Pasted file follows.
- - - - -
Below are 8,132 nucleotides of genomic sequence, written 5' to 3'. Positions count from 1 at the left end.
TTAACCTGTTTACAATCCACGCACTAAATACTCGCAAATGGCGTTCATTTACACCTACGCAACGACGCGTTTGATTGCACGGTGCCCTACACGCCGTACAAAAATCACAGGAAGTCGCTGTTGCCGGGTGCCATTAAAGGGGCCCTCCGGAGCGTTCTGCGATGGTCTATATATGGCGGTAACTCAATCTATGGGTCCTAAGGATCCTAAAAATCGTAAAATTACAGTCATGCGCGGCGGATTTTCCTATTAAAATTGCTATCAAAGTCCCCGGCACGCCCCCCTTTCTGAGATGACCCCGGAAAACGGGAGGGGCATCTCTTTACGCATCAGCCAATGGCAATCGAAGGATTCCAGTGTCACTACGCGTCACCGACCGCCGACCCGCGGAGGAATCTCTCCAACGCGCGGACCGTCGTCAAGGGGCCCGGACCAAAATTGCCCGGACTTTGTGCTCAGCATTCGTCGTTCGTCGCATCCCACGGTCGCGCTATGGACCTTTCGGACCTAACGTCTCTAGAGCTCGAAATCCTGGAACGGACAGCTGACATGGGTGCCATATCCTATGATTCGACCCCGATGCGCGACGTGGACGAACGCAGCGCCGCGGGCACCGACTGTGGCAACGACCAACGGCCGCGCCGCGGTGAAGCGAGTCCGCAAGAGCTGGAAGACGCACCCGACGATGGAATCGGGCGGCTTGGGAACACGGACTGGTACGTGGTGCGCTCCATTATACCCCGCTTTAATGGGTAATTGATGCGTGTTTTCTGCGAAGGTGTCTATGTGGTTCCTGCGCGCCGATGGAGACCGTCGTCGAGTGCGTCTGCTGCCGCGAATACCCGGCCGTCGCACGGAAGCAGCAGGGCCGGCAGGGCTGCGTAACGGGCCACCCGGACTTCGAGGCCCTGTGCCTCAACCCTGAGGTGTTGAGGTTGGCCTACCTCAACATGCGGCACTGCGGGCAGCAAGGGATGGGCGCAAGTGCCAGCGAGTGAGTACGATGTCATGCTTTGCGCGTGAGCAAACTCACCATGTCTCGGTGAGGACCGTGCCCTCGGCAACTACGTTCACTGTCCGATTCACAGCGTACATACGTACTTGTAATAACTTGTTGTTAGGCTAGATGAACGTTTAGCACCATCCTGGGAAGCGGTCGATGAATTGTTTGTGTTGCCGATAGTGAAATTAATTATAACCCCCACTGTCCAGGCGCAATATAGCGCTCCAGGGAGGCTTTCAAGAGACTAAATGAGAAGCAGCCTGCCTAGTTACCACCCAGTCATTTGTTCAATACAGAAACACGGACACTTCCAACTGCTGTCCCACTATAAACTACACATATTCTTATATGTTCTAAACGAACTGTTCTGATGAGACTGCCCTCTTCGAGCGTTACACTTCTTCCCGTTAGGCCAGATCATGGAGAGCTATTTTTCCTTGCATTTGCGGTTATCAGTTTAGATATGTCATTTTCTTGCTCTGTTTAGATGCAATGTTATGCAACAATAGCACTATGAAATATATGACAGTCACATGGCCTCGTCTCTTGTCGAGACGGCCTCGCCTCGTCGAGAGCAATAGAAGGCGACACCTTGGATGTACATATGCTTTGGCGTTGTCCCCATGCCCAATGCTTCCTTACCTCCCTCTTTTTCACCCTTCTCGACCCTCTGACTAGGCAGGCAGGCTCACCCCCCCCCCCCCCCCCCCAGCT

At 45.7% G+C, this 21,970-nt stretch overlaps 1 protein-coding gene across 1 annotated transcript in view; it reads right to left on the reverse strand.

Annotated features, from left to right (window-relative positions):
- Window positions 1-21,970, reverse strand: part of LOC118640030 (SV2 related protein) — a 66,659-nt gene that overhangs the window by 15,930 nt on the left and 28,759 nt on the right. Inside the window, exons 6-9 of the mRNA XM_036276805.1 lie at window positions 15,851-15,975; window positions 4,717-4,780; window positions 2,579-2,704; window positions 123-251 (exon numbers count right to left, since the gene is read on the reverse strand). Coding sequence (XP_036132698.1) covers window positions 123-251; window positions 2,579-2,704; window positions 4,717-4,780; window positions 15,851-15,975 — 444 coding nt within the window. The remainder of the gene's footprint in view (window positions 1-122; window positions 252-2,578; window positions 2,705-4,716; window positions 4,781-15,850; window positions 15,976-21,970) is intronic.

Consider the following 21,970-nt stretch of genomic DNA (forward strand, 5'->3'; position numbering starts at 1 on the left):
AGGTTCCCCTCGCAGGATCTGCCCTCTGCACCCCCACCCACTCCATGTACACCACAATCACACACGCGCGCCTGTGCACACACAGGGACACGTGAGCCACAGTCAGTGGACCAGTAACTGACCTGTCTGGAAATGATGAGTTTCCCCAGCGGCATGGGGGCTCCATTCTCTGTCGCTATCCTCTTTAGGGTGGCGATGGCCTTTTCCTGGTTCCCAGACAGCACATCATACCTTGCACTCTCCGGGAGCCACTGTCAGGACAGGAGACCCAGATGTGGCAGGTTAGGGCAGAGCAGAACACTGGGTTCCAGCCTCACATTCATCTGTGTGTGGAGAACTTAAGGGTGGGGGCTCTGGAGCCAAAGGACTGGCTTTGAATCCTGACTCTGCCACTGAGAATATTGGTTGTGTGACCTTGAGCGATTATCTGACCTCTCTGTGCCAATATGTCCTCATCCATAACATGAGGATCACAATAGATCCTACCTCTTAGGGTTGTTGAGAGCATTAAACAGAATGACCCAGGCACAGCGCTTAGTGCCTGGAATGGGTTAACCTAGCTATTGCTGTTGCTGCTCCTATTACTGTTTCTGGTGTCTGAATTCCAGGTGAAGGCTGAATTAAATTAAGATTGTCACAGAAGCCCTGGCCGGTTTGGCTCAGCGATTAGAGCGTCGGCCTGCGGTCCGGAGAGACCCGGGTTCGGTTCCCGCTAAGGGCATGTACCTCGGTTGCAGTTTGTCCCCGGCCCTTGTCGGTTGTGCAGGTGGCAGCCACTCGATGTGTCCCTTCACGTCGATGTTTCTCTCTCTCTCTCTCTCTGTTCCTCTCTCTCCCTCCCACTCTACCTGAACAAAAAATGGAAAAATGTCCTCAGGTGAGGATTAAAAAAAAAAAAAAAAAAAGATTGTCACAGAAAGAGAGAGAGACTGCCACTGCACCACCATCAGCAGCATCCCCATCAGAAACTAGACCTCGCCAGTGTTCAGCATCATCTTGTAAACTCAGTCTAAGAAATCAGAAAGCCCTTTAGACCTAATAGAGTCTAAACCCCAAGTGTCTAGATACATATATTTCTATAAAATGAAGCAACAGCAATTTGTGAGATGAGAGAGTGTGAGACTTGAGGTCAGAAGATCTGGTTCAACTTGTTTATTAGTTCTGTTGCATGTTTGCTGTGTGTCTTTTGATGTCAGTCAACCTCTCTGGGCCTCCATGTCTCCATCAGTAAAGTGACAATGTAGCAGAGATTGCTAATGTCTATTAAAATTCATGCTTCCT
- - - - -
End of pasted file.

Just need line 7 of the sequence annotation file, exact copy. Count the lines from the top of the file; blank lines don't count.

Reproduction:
AGGTTCCCCTCGCAGGATCTGCCCTCTGCACCCCCACCCACTCCATGTACACCACAATCACACACGCGCGCCTGTGCACACACAGGGACACGTGAGCCACAGTCAGTGGACCAGTAACTGACCTGTCTGGAAATGATGAGTTTCCCCAGCGGCATGGGGGCTCCATTCTCTGTCGCTATCCTCTTTAGGGTGGCGATGGCCTTTTCCTGGTTCCCAGACAGCACATCATACCTTGCACTCTCCGGGAGCCACTGTCAGGACAGGAGACCCAGATGTGGCAGGTTAGGGCAGAGCAGAACACTGGGTTCCAGCCTCACATTCATCTGTGTGTGGAGAACTTAAGGGTGGGGGCTCTGGAGCCAAAGGACTGGCTTTGAATCCTGACTCTGCCACTGAGAATATTGGTTGTGTGACCTTGAGCGATTATCTGACCTCTCTGTGCCAATATGTCCTCATCCATAACATGAGGATCACAATAGATCCTACCTCTTAGGGTTGTTGAGAGCATTAAACAGAATGACCCAGGCACAGCGCTTAGTGCCTGGAATGGGTTAACCTAGCTATTGCTGTTGCTGCTCCTATTACTGTTTCTGGTGTCTGAATTCCAGGTGAAGGCTGAATTAAATTAAGATTGTCACAGAAGCCCTGGCCGGTTTGGCTCAGCGATTAGAGCGTCGGCCTGCGGTCCGGAGAGACCCGGGTTCGGTTCCCGCTAAGGGCATGTACCTCGGTTGCAGTTTGTCCCCGGCCCTTGTCGGTTGTGCAGGTGGCAGCCACTCGATGTGTCCCTTCACGTCGATGTTTCTCTCTCTCTCTCTCTCTGTTCCTCTCTCTCCCTCCCACTCTACCTGAACAAAAAATGGAAAAATGTCCTCAGGTGAGGATTAAAAAAAAAAAAAAAAAAAGATTGTCACAGAAAGAGAGAGAGACTGCCACTGCACCACCATCAGCAGCATCCCCATCAGAAACTAGACCTCGCCAGTGTTCAGCATCATCTTGTAAACTCAGTCTAAGAAATCAGAAAGCCCTTTAGACCTAATAGAGTCTAAACCCCAAGTGTCTAGATACATATATTTCTATAAAATGAAGCAACAGCAATTTGTGAGATGAGAGAGTGTGAGACTTGAGGTCAGAAGATCTGGTTCAACTTGTTTATTAGTTCTGTTGCATGTTTGCTGTGTGTCTTTTGATGTCAGTCAACCTCTCTGGGCCTCCATGTCTCCATCAGTAAAGTGACAATGTAGCAGAGATTGCTAATGTCTATTAAAATTCATGCTTCCT